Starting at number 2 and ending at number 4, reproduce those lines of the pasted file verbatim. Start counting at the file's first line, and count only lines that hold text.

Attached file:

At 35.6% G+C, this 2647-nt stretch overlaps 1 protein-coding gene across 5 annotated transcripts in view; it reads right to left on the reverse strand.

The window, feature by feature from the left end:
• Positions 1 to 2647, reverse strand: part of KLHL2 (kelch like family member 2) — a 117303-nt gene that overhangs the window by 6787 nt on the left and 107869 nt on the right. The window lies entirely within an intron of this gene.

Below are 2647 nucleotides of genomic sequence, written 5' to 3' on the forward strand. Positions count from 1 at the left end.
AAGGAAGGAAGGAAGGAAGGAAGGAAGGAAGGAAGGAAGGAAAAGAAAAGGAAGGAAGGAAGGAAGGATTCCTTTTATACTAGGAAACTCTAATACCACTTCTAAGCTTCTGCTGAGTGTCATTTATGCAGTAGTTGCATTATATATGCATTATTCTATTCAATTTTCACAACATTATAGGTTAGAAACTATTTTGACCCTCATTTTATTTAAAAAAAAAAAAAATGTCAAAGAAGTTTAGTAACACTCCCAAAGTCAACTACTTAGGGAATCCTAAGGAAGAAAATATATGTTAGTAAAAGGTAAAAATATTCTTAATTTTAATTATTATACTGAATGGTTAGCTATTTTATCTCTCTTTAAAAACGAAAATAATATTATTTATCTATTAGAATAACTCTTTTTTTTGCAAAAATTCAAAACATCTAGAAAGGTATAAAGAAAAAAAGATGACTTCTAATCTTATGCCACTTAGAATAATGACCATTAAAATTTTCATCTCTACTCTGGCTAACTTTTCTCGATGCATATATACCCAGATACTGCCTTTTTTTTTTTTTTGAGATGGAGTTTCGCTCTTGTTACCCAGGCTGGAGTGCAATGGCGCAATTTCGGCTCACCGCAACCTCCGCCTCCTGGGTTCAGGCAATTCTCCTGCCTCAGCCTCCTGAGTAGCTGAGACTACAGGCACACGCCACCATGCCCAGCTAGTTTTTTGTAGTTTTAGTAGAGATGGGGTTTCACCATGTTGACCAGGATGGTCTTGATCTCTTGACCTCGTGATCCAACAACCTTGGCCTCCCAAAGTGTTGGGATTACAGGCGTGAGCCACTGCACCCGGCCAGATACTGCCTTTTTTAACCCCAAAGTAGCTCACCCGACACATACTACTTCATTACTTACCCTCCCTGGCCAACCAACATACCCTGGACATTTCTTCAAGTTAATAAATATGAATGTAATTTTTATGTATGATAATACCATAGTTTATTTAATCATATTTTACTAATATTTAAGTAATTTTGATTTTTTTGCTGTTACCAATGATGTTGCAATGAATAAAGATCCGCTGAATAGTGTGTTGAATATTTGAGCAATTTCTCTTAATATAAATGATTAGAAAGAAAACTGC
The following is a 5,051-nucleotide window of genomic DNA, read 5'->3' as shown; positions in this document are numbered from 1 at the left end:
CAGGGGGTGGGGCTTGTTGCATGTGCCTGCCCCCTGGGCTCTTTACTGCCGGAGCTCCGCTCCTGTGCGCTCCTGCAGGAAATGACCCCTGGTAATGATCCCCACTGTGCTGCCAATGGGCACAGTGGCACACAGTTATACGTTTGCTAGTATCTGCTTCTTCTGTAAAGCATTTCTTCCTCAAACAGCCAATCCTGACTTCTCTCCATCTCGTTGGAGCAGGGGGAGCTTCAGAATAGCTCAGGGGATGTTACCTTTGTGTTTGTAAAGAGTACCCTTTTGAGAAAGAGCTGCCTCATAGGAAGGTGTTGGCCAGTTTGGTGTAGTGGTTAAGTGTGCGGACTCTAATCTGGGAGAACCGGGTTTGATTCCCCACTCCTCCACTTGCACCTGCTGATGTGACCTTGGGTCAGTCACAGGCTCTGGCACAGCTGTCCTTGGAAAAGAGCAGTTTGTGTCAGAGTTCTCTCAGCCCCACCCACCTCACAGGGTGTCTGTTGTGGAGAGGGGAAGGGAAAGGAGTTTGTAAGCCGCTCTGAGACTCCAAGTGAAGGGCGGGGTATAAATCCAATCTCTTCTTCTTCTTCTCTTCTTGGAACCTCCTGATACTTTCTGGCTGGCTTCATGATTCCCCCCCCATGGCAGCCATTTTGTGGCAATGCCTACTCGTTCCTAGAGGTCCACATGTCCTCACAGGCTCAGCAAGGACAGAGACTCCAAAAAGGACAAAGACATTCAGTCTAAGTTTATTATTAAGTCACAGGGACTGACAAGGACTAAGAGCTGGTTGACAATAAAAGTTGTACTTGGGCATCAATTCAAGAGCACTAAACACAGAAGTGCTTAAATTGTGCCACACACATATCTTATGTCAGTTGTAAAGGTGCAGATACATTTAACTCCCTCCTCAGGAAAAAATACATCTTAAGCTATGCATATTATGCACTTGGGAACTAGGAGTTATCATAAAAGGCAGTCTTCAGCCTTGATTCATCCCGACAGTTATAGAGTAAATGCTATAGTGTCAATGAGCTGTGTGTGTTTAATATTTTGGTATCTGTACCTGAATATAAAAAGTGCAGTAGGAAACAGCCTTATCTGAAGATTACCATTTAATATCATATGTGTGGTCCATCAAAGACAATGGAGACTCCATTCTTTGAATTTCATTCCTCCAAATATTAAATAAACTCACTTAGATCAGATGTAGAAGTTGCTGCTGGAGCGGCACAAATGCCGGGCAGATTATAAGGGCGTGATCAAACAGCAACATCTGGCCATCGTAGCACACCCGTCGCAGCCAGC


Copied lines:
The window, feature by feature from the left end:
• Positions 1 to 2647, reverse strand: part of KLHL2 (kelch like family member 2) — a 117303-nt gene that overhangs the window by 6787 nt on the left and 107869 nt on the right. The window lies entirely within an intron of this gene.

Below are 2647 nucleotides of genomic sequence, written 5' to 3' on the forward strand. Positions count from 1 at the left end.